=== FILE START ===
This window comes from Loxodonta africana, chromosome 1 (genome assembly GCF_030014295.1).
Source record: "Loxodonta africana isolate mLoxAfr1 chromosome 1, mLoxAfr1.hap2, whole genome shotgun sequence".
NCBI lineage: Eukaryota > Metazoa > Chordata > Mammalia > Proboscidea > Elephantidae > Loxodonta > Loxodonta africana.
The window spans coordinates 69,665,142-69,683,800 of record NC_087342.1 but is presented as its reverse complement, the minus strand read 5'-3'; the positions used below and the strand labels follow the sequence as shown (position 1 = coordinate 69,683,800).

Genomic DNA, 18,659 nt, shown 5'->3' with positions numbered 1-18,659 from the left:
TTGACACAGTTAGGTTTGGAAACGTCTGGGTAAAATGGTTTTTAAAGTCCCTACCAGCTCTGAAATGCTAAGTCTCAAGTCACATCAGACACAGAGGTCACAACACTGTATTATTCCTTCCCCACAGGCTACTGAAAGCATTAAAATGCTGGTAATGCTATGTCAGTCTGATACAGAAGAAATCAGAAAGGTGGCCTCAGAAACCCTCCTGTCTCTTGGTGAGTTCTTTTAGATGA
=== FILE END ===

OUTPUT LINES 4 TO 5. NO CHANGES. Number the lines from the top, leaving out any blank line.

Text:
The window spans coordinates 69,665,142-69,683,800 of record NC_087342.1 but is presented as its reverse complement, the minus strand read 5'-3'; the positions used below and the strand labels follow the sequence as shown (position 1 = coordinate 69,683,800).

Genomic DNA, 18,659 nt, shown 5'->3' with positions numbered 1-18,659 from the left: